“If it’s deception, it’s wrong. If it’s not being prepared, either one of them is unacceptable,” said Epps. “And it rose to the level that a judge said I’m going to put it in an order that the citizens of Athens Clarke County can read.”
Investigator Rebecca Lindstrom questioned Gonzalez about the case. As the lead prosecutor, Gonzalez admitted it was her responsibility to know the status of the witnesses and evidence.
“But again, when you have 870 cases,” she continued, “I rely on other people for information as well because obviously, I don’t have time to check every single thing.”
Gonzalez is an attorney but has no background in criminal law. Her plan was to focus on policy. Given her staffing challenges, she ended up prosecuting her first criminal case in January of this year.
What happens in Athens-Clarke and Oconee counties can impact the rest of the state. A jury in Athens found Willie Tremaine Evans not guilty of murder. Gonzalez did win a plea on unrelated charges but allowed him to plea to misdemeanors instead of the original felony charges. He was let out on time served.
Evans is now in jail accused of killing a Hall County teenager.
That’s why Athens resident and business owner Jarrod Miller says he filed the lawsuit. He voted for Deborah Gonzalez but worries her inexperience in criminal law is impacting the community.
“Athens was always seen as an oasis, a safe place. I’d like it to stay that way,” Miller said.
He hires UGA students and says parents send their kids to Athens assuming they’ll be safe. So, when prosecutors lost their case against the driver in the fatal hit and run of student Ariana Zarse, Miller couldn’t take it anymore.
“That left a gaping hole of justice,” he said.
While the lawsuit bears Miller’s name, Epps says the document represents every citizen concerned about what’s happening in the DA’s office.
“I’m looking at the evidence of how she indicts, how she dismisses, how she chooses to prosecute,” said Epps. "And it is not good.”
Gonzalez says her office has worked hard to respond and learn from any mistakes made. But argues some of the expectations are unrealistic, especially if the county won’t give her more money to offer attorneys a competitive salary. She insists attorneys keep leaving for higher-paying jobs in other parts of the state.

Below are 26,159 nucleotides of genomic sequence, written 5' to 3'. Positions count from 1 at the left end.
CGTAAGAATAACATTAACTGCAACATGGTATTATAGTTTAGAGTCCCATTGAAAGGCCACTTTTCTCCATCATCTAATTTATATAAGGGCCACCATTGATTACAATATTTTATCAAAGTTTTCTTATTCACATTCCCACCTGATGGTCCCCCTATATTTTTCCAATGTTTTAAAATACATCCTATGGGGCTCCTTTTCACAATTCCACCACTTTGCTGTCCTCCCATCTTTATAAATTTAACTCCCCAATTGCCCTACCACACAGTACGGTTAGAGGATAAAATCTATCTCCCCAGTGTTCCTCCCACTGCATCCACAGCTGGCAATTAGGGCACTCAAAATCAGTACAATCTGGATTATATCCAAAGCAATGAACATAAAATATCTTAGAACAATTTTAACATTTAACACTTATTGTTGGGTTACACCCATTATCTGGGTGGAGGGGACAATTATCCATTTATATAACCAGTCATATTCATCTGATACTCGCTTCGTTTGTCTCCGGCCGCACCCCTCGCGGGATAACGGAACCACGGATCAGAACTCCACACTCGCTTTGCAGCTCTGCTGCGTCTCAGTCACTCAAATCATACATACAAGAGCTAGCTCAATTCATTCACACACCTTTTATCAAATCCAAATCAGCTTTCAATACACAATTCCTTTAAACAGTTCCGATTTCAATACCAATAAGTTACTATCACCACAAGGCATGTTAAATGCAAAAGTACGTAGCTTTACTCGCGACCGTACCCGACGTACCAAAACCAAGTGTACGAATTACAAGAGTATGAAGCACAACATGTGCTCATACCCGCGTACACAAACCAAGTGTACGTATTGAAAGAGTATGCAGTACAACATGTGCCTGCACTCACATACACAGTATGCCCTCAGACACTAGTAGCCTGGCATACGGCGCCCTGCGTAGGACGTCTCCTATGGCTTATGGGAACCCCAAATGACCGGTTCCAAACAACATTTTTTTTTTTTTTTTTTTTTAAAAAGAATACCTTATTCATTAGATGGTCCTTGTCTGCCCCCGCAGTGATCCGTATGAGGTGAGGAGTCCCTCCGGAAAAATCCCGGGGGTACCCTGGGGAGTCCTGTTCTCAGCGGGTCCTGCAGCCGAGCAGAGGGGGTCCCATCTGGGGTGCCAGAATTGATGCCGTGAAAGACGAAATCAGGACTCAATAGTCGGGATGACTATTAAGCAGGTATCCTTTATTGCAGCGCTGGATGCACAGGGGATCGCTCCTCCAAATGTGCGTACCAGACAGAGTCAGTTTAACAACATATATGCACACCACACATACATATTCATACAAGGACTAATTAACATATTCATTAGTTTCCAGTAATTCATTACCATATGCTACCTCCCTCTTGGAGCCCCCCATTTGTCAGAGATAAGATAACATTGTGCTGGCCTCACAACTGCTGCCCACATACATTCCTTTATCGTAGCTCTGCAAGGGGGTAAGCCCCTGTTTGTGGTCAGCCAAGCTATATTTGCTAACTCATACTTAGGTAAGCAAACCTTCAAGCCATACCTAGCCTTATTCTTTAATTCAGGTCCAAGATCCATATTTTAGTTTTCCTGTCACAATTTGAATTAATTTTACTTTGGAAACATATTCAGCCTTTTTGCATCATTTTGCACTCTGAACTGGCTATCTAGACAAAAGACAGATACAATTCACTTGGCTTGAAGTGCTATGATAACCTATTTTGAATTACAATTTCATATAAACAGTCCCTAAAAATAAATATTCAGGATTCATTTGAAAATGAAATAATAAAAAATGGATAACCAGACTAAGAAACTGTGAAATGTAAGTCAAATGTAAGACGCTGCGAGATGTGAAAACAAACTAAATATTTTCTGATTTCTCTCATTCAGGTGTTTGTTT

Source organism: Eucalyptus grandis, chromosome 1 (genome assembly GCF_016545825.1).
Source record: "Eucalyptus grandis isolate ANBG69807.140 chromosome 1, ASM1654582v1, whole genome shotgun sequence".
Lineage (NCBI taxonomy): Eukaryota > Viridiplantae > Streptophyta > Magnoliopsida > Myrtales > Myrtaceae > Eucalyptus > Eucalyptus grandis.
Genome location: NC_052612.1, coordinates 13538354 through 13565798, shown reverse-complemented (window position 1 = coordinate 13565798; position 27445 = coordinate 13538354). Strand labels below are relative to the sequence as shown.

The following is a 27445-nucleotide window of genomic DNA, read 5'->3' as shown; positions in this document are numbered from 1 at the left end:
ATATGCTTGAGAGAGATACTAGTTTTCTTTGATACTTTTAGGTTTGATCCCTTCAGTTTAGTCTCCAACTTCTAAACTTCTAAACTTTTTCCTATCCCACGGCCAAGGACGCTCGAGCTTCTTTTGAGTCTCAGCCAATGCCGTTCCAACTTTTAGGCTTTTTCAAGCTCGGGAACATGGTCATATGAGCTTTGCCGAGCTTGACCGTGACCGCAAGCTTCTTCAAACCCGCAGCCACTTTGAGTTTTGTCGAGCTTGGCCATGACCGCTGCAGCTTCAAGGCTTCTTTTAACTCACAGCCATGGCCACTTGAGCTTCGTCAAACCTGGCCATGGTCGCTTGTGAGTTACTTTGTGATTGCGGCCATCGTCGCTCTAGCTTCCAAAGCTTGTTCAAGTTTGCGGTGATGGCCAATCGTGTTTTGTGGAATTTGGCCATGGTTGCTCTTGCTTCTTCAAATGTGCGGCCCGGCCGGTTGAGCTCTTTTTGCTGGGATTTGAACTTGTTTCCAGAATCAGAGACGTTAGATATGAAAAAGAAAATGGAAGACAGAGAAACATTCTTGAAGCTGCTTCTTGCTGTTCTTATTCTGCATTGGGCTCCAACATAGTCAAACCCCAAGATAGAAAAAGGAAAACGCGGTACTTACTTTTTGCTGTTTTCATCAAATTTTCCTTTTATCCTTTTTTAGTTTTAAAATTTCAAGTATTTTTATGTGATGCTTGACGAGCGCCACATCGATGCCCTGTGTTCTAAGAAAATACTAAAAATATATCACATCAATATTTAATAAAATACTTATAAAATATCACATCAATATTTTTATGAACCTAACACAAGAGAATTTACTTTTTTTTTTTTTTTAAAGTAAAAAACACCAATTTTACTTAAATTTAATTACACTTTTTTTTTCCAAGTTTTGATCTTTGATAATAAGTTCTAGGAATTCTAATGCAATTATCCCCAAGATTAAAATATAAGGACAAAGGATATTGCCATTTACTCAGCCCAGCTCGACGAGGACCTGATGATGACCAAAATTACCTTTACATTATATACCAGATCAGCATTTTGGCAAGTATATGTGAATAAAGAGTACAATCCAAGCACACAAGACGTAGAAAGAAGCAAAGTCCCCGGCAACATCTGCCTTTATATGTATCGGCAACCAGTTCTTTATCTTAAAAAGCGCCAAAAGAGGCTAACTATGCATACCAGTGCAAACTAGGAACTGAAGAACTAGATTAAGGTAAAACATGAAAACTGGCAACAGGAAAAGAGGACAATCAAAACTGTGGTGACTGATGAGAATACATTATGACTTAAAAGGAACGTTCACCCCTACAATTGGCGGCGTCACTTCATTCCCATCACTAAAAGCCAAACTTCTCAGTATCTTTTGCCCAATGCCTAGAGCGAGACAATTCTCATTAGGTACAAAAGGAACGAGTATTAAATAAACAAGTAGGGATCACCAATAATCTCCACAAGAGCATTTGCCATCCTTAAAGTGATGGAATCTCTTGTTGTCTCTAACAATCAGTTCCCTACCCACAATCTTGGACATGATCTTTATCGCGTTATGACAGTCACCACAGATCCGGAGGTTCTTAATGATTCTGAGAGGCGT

“We had a perfect storm. People left because they were offered more money. The ones who stayed were left with higher caseloads that led to stress,” explained Gonzalez. “This is what I’ve been bringing… I’ve brought it to the judges, I’ve brought it to our commissioners, I’ve brought it to the mayor over and over again.”
Athens-Clarke County has approved a salary study, but there’s no timeline yet on when it will be complete. Epps is convinced there is more to this problem than money.
In a statement on the Western Judicial Circuit DA's Facebook page, Gonzalez said the "attack" on her office is a part of a "politically-motivated campaign to undermine prosecutors who have been elected by their communities." The statement added that she's proud of the work her office does.
"My community elected me based on my promise to fight for a safer and more just future. I will always strive to be better in implementing new approaches, and I am proud of the work our office does every day, fighting for victims and a more just legal system," the statement reads in part. "I will continue to hold myself accountable to my community and resist efforts to strip them of the leadership they have duly elected to carry out this job."